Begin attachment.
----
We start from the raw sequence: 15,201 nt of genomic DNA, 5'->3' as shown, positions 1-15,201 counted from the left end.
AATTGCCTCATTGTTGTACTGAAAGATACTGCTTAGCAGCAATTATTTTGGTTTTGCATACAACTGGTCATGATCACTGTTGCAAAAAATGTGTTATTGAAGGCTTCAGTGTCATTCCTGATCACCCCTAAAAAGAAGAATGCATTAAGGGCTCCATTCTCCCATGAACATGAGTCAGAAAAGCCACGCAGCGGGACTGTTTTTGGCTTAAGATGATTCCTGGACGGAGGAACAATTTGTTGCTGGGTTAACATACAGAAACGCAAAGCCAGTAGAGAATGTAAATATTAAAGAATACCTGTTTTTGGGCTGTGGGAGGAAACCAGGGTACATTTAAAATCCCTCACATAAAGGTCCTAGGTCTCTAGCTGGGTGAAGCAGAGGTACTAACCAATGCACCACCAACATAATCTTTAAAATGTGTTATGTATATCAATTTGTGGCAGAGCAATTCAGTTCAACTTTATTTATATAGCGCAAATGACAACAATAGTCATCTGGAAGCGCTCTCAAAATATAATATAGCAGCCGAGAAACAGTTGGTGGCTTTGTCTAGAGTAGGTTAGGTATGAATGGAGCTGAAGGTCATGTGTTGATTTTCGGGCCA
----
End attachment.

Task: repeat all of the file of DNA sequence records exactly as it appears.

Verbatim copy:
We start from the raw sequence: 15,201 nt of genomic DNA, 5'->3' as shown, positions 1-15,201 counted from the left end.
AATTGCCTCATTGTTGTACTGAAAGATACTGCTTAGCAGCAATTATTTTGGTTTTGCATACAACTGGTCATGATCACTGTTGCAAAAAATGTGTTATTGAAGGCTTCAGTGTCATTCCTGATCACCCCTAAAAAGAAGAATGCATTAAGGGCTCCATTCTCCCATGAACATGAGTCAGAAAAGCCACGCAGCGGGACTGTTTTTGGCTTAAGATGATTCCTGGACGGAGGAACAATTTGTTGCTGGGTTAACATACAGAAACGCAAAGCCAGTAGAGAATGTAAATATTAAAGAATACCTGTTTTTGGGCTGTGGGAGGAAACCAGGGTACATTTAAAATCCCTCACATAAAGGTCCTAGGTCTCTAGCTGGGTGAAGCAGAGGTACTAACCAATGCACCACCAACATAATCTTTAAAATGTGTTATGTATATCAATTTGTGGCAGAGCAATTCAGTTCAACTTTATTTATATAGCGCAAATGACAACAATAGTCATCTGGAAGCGCTCTCAAAATATAATATAGCAGCCGAGAAACAGTTGGTGGCTTTGTCTAGAGTAGGTTAGGTATGAATGGAGCTGAAGGTCATGTGTTGATTTTCGGGCCA